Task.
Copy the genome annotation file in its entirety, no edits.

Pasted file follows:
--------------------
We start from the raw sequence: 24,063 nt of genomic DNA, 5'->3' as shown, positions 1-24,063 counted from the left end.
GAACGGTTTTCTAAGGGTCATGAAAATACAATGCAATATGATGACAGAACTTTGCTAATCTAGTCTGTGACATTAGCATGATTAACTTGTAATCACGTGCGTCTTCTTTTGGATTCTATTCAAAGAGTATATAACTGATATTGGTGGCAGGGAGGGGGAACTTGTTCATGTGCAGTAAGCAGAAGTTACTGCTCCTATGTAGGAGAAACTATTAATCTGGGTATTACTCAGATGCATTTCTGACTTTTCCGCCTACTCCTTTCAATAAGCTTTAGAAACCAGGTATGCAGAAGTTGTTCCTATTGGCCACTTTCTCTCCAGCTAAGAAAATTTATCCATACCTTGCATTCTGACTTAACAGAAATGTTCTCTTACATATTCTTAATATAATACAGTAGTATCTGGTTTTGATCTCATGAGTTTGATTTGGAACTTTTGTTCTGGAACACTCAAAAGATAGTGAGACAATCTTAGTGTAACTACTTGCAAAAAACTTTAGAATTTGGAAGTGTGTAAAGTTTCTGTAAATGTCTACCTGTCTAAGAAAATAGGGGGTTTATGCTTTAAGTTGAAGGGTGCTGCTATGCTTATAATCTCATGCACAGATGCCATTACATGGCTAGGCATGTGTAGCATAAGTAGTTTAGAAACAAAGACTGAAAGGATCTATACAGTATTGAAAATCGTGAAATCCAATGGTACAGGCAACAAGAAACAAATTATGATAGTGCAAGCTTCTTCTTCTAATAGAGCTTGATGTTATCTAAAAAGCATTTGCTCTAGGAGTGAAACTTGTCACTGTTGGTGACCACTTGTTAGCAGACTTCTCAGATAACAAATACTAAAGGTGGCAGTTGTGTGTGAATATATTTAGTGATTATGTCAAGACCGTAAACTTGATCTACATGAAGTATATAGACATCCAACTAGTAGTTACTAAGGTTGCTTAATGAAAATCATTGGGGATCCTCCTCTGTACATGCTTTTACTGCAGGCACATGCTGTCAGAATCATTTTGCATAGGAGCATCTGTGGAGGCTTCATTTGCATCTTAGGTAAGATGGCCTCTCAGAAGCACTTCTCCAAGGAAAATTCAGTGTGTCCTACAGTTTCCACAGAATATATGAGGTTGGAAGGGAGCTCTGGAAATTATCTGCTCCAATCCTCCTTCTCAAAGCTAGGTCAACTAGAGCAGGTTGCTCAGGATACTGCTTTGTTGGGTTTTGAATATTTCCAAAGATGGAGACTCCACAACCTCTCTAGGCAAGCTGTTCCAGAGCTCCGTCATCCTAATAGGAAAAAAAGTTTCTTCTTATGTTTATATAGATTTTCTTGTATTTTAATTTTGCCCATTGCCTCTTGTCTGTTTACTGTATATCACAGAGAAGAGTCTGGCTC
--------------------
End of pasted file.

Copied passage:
We start from the raw sequence: 24,063 nt of genomic DNA, 5'->3' as shown, positions 1-24,063 counted from the left end.
GAACGGTTTTCTAAGGGTCATGAAAATACAATGCAATATGATGACAGAACTTTGCTAATCTAGTCTGTGACATTAGCATGATTAACTTGTAATCACGTGCGTCTTCTTTTGGATTCTATTCAAAGAGTATATAACTGATATTGGTGGCAGGGAGGGGGAACTTGTTCATGTGCAGTAAGCAGAAGTTACTGCTCCTATGTAGGAGAAACTATTAATCTGGGTATTACTCAGATGCATTTCTGACTTTTCCGCCTACTCCTTTCAATAAGCTTTAGAAACCAGGTATGCAGAAGTTGTTCCTATTGGCCACTTTCTCTCCAGCTAAGAAAATTTATCCATACCTTGCATTCTGACTTAACAGAAATGTTCTCTTACATATTCTTAATATAATACAGTAGTATCTGGTTTTGATCTCATGAGTTTGATTTGGAACTTTTGTTCTGGAACACTCAAAAGATAGTGAGACAATCTTAGTGTAACTACTTGCAAAAAACTTTAGAATTTGGAAGTGTGTAAAGTTTCTGTAAATGTCTACCTGTCTAAGAAAATAGGGGGTTTATGCTTTAAGTTGAAGGGTGCTGCTATGCTTATAATCTCATGCACAGATGCCATTACATGGCTAGGCATGTGTAGCATAAGTAGTTTAGAAACAAAGACTGAAAGGATCTATACAGTATTGAAAATCGTGAAATCCAATGGTACAGGCAACAAGAAACAAATTATGATAGTGCAAGCTTCTTCTTCTAATAGAGCTTGATGTTATCTAAAAAGCATTTGCTCTAGGAGTGAAACTTGTCACTGTTGGTGACCACTTGTTAGCAGACTTCTCAGATAACAAATACTAAAGGTGGCAGTTGTGTGTGAATATATTTAGTGATTATGTCAAGACCGTAAACTTGATCTACATGAAGTATATAGACATCCAACTAGTAGTTACTAAGGTTGCTTAATGAAAATCATTGGGGATCCTCCTCTGTACATGCTTTTACTGCAGGCACATGCTGTCAGAATCATTTTGCATAGGAGCATCTGTGGAGGCTTCATTTGCATCTTAGGTAAGATGGCCTCTCAGAAGCACTTCTCCAAGGAAAATTCAGTGTGTCCTACAGTTTCCACAGAATATATGAGGTTGGAAGGGAGCTCTGGAAATTATCTGCTCCAATCCTCCTTCTCAAAGCTAGGTCAACTAGAGCAGGTTGCTCAGGATACTGCTTTGTTGGGTTTTGAATATTTCCAAAGATGGAGACTCCACAACCTCTCTAGGCAAGCTGTTCCAGAGCTCCGTCATCCTAATAGGAAAAAAAGTTTCTTCTTATGTTTATATAGATTTTCTTGTATTTTAATTTTGCCCATTGCCTCTTGTCTGTTTACTGTATATCACAGAGAAGAGTCTGGCTC